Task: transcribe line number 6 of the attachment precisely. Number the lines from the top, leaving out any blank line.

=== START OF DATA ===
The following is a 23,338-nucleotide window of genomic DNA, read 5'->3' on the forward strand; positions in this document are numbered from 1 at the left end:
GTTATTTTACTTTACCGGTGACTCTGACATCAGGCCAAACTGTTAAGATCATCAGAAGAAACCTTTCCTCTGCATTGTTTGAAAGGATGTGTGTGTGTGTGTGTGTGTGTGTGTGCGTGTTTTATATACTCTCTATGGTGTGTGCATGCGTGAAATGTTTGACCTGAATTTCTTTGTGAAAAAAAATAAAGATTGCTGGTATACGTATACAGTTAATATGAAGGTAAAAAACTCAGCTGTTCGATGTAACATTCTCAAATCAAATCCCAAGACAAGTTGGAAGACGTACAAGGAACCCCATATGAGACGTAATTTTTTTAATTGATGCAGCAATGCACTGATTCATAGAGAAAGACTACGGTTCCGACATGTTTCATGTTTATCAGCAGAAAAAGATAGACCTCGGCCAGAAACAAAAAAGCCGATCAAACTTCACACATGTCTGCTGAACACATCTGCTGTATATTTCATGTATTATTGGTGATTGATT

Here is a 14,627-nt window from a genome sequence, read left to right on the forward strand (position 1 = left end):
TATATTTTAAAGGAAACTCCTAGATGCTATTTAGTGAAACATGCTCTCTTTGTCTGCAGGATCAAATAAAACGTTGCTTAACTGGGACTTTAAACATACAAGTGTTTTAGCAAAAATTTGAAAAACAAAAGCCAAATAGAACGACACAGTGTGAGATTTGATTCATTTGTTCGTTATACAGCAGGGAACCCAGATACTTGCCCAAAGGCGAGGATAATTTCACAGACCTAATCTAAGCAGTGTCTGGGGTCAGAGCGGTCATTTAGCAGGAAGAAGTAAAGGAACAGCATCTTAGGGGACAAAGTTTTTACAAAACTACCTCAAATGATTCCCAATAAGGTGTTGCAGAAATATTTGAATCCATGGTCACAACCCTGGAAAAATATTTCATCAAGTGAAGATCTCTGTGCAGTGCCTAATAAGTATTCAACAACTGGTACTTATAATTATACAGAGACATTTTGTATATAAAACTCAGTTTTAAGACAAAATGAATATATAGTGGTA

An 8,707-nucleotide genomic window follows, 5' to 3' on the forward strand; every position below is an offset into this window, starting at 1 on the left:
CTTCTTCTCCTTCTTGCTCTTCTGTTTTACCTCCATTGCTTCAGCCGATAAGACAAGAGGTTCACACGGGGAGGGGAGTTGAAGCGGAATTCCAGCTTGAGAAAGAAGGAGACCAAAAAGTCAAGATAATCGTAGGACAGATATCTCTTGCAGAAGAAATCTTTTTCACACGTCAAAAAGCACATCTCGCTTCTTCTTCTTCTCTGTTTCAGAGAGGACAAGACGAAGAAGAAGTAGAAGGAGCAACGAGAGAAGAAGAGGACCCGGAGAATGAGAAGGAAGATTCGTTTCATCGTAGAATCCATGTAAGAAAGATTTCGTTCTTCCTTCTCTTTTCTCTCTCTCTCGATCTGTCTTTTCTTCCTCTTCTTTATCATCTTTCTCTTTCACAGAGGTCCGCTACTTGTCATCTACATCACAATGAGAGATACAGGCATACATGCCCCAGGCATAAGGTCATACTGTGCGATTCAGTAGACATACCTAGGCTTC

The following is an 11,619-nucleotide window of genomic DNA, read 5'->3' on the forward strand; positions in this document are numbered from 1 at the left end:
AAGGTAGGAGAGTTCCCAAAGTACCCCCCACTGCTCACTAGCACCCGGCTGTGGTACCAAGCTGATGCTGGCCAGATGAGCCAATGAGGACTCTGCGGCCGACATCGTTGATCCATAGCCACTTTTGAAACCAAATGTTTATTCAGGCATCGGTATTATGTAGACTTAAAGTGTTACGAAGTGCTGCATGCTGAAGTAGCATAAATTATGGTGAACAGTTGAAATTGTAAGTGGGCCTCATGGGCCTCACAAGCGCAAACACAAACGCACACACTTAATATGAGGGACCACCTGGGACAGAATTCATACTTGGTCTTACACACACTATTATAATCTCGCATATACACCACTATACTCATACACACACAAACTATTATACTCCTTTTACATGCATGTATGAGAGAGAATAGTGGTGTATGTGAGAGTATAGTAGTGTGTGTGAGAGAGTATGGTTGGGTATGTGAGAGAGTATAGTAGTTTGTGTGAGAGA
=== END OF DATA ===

CTTCTTCTCCTTCTTGCTCTTCTGTTTTACCTCCATTGCTTCAGCCGATAAGACAAGAGGTTCACACGGGGAGGGGAGTTGAAGCGGAATTCCAGCTTGAGAAAGAAGGAGACCAAAAAGTCAAGATAATCGTAGGACAGATATCTCTTGCAGAAGAAATCTTTTTCACACGTCAAAAAGCACATCTCGCTTCTTCTTCTTCTCTGTTTCAGAGAGGACAAGACGAAGAAGAAGTAGAAGGAGCAACGAGAGAAGAAGAGGACCCGGAGAATGAGAAGGAAGATTCGTTTCATCGTAGAATCCATGTAAGAAAGATTTCGTTCTTCCTTCTCTTTTCTCTCTCTCTCGATCTGTCTTTTCTTCCTCTTCTTTATCATCTTTCTCTTTCACAGAGGTCCGCTACTTGTCATCTACATCACAATGAGAGATACAGGCATACATGCCCCAGGCATAAGGTCATACTGTGCGATTCAGTAGACATACCTAGGCTTC